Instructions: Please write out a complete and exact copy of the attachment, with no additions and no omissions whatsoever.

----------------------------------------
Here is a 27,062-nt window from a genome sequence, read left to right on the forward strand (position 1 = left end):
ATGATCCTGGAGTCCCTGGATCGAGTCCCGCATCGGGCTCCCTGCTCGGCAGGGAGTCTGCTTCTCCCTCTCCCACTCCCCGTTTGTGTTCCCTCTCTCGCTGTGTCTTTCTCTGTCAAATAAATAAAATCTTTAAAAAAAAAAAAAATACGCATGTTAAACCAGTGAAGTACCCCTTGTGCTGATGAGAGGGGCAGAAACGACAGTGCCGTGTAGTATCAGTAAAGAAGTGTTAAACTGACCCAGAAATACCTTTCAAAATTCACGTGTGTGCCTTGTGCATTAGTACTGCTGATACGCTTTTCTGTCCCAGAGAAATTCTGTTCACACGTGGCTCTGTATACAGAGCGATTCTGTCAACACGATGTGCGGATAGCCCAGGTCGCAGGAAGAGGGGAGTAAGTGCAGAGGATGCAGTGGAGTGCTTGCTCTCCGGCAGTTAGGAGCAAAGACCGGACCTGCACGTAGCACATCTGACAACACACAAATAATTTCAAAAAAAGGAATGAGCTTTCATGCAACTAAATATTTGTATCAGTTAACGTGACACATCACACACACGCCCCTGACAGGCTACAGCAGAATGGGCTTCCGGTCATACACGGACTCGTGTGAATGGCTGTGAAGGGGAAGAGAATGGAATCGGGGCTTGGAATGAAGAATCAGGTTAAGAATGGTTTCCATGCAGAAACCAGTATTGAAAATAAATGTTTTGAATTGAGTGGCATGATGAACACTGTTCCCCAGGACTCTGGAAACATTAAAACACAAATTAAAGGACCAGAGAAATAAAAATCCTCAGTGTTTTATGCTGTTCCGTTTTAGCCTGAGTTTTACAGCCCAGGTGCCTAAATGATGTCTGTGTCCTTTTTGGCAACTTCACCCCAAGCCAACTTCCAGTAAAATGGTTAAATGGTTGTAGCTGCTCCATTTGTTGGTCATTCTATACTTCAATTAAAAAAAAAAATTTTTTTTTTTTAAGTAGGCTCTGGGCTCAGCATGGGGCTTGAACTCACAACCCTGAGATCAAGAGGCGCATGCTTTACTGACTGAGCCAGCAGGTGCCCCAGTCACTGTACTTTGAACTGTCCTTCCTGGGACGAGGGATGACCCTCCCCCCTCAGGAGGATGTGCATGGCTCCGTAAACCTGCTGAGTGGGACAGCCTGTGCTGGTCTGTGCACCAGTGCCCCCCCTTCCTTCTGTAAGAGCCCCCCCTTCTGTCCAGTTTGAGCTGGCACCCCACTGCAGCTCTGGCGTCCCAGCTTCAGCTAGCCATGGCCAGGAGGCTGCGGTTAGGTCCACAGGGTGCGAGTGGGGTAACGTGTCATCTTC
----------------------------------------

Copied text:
Here is a 27,062-nt window from a genome sequence, read left to right on the forward strand (position 1 = left end):
ATGATCCTGGAGTCCCTGGATCGAGTCCCGCATCGGGCTCCCTGCTCGGCAGGGAGTCTGCTTCTCCCTCTCCCACTCCCCGTTTGTGTTCCCTCTCTCGCTGTGTCTTTCTCTGTCAAATAAATAAAATCTTTAAAAAAAAAAAAAATACGCATGTTAAACCAGTGAAGTACCCCTTGTGCTGATGAGAGGGGCAGAAACGACAGTGCCGTGTAGTATCAGTAAAGAAGTGTTAAACTGACCCAGAAATACCTTTCAAAATTCACGTGTGTGCCTTGTGCATTAGTACTGCTGATACGCTTTTCTGTCCCAGAGAAATTCTGTTCACACGTGGCTCTGTATACAGAGCGATTCTGTCAACACGATGTGCGGATAGCCCAGGTCGCAGGAAGAGGGGAGTAAGTGCAGAGGATGCAGTGGAGTGCTTGCTCTCCGGCAGTTAGGAGCAAAGACCGGACCTGCACGTAGCACATCTGACAACACACAAATAATTTCAAAAAAAGGAATGAGCTTTCATGCAACTAAATATTTGTATCAGTTAACGTGACACATCACACACACGCCCCTGACAGGCTACAGCAGAATGGGCTTCCGGTCATACACGGACTCGTGTGAATGGCTGTGAAGGGGAAGAGAATGGAATCGGGGCTTGGAATGAAGAATCAGGTTAAGAATGGTTTCCATGCAGAAACCAGTATTGAAAATAAATGTTTTGAATTGAGTGGCATGATGAACACTGTTCCCCAGGACTCTGGAAACATTAAAACACAAATTAAAGGACCAGAGAAATAAAAATCCTCAGTGTTTTATGCTGTTCCGTTTTAGCCTGAGTTTTACAGCCCAGGTGCCTAAATGATGTCTGTGTCCTTTTTGGCAACTTCACCCCAAGCCAACTTCCAGTAAAATGGTTAAATGGTTGTAGCTGCTCCATTTGTTGGTCATTCTATACTTCAATTAAAAAAAAAAATTTTTTTTTTTTAAGTAGGCTCTGGGCTCAGCATGGGGCTTGAACTCACAACCCTGAGATCAAGAGGCGCATGCTTTACTGACTGAGCCAGCAGGTGCCCCAGTCACTGTACTTTGAACTGTCCTTCCTGGGACGAGGGATGACCCTCCCCCCTCAGGAGGATGTGCATGGCTCCGTAAACCTGCTGAGTGGGACAGCCTGTGCTGGTCTGTGCACCAGTGCCCCCCCTTCCTTCTGTAAGAGCCCCCCCTTCTGTCCAGTTTGAGCTGGCACCCCACTGCAGCTCTGGCGTCCCAGCTTCAGCTAGCCATGGCCAGGAGGCTGCGGTTAGGTCCACAGGGTGCGAGTGGGGTAACGTGTCATCTTC